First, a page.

Do you think it is just a misinterpretation or is it a culturally insensitive ad?

-Anna Joy Zima, Kaitlin Russell, Hannah Rodgers


There’s Nothing Like Australia

Happy Monday readers!

We hope everyone enjoyed watching Neil Patrick Harris and the Oscars last night. Congratulations to Birdman for winning best picture! Anyways, moving forward. Have you ever traveled abroad to a different country and looked around at the advertising around you? We know that many of us travel to go on adventures and move away from our televisions, cell phones, and clutter of advertising that surrounds us at home, but think about it; If you have traveled, didn’t you realize that the advertising was actually quite different?! This brings us to our topic of the week. International advertising.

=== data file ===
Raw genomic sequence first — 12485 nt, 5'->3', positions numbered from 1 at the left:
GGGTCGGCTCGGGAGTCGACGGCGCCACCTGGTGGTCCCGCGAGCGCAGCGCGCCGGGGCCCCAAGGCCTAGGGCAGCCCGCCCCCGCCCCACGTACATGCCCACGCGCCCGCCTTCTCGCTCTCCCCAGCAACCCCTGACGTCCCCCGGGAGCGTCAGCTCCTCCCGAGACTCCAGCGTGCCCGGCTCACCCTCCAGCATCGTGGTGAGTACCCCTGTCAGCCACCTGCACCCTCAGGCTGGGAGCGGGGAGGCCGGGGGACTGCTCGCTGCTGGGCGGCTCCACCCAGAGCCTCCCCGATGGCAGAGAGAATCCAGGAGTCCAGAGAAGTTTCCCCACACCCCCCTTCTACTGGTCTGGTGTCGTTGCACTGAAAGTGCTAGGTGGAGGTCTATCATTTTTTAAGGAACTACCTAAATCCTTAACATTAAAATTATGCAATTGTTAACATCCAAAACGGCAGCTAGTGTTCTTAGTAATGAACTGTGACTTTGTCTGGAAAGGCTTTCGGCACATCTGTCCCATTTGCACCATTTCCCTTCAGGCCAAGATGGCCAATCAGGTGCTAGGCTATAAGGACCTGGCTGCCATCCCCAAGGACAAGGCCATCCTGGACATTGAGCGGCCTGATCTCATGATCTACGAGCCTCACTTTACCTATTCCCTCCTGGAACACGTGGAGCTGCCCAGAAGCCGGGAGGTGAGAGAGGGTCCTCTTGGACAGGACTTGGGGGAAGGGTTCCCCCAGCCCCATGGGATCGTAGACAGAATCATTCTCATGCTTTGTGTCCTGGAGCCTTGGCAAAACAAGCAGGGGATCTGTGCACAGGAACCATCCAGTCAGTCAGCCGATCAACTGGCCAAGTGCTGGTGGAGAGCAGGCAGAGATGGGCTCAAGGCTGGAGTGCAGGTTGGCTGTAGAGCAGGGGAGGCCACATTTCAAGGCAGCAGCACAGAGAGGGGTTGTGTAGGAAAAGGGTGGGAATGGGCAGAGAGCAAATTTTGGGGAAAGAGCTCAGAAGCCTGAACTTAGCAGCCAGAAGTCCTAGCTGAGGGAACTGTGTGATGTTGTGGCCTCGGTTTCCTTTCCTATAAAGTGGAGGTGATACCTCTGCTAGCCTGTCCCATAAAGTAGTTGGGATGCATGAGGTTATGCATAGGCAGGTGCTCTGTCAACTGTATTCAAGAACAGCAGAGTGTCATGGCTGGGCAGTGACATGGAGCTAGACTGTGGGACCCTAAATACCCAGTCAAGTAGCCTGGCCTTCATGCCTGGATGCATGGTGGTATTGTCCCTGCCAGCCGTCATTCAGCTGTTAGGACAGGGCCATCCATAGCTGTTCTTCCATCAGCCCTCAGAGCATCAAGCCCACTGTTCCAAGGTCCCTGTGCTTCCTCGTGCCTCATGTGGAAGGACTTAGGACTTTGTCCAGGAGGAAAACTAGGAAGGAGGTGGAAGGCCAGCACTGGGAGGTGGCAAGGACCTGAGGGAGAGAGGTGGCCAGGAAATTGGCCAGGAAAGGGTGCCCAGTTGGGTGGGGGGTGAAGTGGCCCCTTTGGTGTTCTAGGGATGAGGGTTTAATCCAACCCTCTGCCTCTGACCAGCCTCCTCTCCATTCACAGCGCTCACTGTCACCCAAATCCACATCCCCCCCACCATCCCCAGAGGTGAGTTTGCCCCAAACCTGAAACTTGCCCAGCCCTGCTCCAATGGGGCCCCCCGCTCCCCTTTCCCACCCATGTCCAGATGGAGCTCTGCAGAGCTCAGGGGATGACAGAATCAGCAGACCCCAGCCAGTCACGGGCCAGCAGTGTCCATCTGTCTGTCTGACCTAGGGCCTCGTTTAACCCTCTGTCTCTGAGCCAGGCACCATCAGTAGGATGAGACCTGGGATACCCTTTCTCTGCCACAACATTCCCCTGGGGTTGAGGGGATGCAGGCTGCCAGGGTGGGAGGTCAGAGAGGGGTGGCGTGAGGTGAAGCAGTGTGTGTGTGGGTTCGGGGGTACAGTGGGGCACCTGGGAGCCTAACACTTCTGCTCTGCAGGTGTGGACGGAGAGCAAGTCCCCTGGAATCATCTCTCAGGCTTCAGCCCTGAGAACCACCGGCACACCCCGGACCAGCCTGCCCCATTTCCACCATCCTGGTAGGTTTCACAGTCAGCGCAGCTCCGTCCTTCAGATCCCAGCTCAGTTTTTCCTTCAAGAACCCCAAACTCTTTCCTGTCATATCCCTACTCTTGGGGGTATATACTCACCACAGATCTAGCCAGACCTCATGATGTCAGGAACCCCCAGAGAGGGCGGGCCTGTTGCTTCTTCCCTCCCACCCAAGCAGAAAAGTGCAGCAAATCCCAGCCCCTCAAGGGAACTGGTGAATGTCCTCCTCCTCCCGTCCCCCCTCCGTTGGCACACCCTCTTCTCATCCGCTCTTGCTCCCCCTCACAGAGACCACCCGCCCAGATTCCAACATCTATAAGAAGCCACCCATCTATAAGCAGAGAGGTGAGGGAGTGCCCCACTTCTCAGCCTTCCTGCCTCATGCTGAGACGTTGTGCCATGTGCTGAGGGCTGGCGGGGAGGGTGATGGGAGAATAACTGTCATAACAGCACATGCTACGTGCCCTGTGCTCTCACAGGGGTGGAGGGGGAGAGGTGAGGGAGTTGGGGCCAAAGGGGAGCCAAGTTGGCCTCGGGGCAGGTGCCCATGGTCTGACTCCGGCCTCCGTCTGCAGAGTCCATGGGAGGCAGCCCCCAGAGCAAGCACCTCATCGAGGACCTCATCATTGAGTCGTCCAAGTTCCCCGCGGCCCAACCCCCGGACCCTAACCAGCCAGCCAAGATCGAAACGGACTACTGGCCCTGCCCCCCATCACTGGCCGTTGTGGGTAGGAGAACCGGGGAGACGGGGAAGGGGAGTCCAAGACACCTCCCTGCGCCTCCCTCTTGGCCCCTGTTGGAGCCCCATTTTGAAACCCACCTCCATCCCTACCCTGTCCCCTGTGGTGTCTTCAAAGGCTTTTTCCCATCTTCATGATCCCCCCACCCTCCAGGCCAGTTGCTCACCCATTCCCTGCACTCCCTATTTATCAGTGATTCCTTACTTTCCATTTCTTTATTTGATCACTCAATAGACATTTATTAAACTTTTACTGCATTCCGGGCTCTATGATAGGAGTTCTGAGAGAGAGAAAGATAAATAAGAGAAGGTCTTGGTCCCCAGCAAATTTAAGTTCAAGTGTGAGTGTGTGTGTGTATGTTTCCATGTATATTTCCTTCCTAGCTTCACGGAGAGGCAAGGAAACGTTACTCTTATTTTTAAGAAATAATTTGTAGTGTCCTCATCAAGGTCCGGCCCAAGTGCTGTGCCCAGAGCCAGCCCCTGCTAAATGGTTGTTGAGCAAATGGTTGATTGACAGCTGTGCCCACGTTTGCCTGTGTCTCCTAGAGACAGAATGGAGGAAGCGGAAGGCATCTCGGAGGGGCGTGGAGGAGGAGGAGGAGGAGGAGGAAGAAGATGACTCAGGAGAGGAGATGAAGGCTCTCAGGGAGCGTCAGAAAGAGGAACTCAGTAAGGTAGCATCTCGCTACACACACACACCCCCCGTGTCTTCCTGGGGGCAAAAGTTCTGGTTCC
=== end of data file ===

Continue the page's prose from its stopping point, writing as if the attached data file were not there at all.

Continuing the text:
Picture us in Australia. If you have been there before than consider yourself a lucky person. It’s beautiful. Australia is a very unique country and continent when it comes to its advertisements and media.  What’s so unique? If you have visited Australia, then you may have noticed that there is no advertising for cigarettes. Well that’s normal for us here in America too, but Australia hasn’t had any sort of smoking commercial since 1965, when all cigarette advertising was banned. Fifty years has gone by, and now Australia has finally allowed anti-smoking commercials to be aired.

Announced on The Guardian , in 2012 Australia became the world’s first country to regulate packaging laws on their cigarettes. Cigarette boxes now contain a very vulgar picture of a disease that is caused by smoking with the brand name at the bottom in small letters. Cigarette companies tried suing, but failed against the federal government. Now the cigarette companies have to deal with billboards and anti-smoking commercials, which have the potential to ruin purchasing habits and crush business overall.